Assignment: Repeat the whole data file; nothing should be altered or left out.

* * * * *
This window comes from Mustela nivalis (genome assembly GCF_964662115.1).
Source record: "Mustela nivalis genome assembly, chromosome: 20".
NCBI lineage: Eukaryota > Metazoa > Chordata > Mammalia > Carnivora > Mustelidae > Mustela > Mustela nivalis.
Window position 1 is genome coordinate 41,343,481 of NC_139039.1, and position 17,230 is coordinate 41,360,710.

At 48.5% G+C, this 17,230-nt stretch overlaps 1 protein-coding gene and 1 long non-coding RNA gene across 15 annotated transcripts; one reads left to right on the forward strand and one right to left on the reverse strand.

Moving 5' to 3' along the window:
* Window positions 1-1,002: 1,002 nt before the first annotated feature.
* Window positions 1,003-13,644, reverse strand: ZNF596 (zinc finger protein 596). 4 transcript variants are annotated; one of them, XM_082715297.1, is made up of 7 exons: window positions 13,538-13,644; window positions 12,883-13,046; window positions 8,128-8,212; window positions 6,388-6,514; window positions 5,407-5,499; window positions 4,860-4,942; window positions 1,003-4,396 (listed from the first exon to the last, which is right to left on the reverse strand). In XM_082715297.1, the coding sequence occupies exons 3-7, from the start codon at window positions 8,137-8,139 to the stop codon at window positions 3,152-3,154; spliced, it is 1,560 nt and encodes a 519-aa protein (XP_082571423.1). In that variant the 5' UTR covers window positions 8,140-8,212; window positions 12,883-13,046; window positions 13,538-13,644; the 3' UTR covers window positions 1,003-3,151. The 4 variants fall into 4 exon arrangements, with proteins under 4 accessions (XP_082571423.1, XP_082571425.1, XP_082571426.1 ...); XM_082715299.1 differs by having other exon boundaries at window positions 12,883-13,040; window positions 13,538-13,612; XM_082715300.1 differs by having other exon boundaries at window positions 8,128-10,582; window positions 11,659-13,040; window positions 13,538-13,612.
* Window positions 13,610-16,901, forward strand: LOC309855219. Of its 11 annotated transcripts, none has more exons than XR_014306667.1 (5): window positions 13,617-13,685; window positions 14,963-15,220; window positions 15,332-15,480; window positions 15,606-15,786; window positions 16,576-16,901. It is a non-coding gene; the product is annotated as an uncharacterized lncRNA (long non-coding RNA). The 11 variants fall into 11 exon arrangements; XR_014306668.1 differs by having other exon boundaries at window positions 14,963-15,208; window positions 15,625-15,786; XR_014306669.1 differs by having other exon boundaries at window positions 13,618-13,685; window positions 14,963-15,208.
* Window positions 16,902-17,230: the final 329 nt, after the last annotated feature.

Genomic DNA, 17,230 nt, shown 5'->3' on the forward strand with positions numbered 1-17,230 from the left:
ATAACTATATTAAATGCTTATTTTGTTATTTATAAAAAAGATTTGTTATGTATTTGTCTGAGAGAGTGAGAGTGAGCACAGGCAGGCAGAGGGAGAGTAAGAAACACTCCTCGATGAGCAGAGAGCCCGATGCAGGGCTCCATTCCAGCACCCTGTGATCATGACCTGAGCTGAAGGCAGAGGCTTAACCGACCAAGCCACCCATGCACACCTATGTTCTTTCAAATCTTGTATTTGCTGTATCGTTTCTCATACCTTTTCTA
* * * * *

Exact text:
This window comes from Mustela nivalis (genome assembly GCF_964662115.1).
Source record: "Mustela nivalis genome assembly, chromosome: 20".
NCBI lineage: Eukaryota > Metazoa > Chordata > Mammalia > Carnivora > Mustelidae > Mustela > Mustela nivalis.
Window position 1 is genome coordinate 41,343,481 of NC_139039.1, and position 17,230 is coordinate 41,360,710.

At 48.5% G+C, this 17,230-nt stretch overlaps 1 protein-coding gene and 1 long non-coding RNA gene across 15 annotated transcripts; one reads left to right on the forward strand and one right to left on the reverse strand.

Moving 5' to 3' along the window:
* Window positions 1-1,002: 1,002 nt before the first annotated feature.
* Window positions 1,003-13,644, reverse strand: ZNF596 (zinc finger protein 596). 4 transcript variants are annotated; one of them, XM_082715297.1, is made up of 7 exons: window positions 13,538-13,644; window positions 12,883-13,046; window positions 8,128-8,212; window positions 6,388-6,514; window positions 5,407-5,499; window positions 4,860-4,942; window positions 1,003-4,396 (listed from the first exon to the last, which is right to left on the reverse strand). In XM_082715297.1, the coding sequence occupies exons 3-7, from the start codon at window positions 8,137-8,139 to the stop codon at window positions 3,152-3,154; spliced, it is 1,560 nt and encodes a 519-aa protein (XP_082571423.1). In that variant the 5' UTR covers window positions 8,140-8,212; window positions 12,883-13,046; window positions 13,538-13,644; the 3' UTR covers window positions 1,003-3,151. The 4 variants fall into 4 exon arrangements, with proteins under 4 accessions (XP_082571423.1, XP_082571425.1, XP_082571426.1 ...); XM_082715299.1 differs by having other exon boundaries at window positions 12,883-13,040; window positions 13,538-13,612; XM_082715300.1 differs by having other exon boundaries at window positions 8,128-10,582; window positions 11,659-13,040; window positions 13,538-13,612.
* Window positions 13,610-16,901, forward strand: LOC309855219. Of its 11 annotated transcripts, none has more exons than XR_014306667.1 (5): window positions 13,617-13,685; window positions 14,963-15,220; window positions 15,332-15,480; window positions 15,606-15,786; window positions 16,576-16,901. It is a non-coding gene; the product is annotated as an uncharacterized lncRNA (long non-coding RNA). The 11 variants fall into 11 exon arrangements; XR_014306668.1 differs by having other exon boundaries at window positions 14,963-15,208; window positions 15,625-15,786; XR_014306669.1 differs by having other exon boundaries at window positions 13,618-13,685; window positions 14,963-15,208.
* Window positions 16,902-17,230: the final 329 nt, after the last annotated feature.

Genomic DNA, 17,230 nt, shown 5'->3' on the forward strand with positions numbered 1-17,230 from the left:
ATAACTATATTAAATGCTTATTTTGTTATTTATAAAAAAGATTTGTTATGTATTTGTCTGAGAGAGTGAGAGTGAGCACAGGCAGGCAGAGGGAGAGTAAGAAACACTCCTCGATGAGCAGAGAGCCCGATGCAGGGCTCCATTCCAGCACCCTGTGATCATGACCTGAGCTGAAGGCAGAGGCTTAACCGACCAAGCCACCCATGCACACCTATGTTCTTTCAAATCTTGTATTTGCTGTATCGTTTCTCATACCTTTTCTA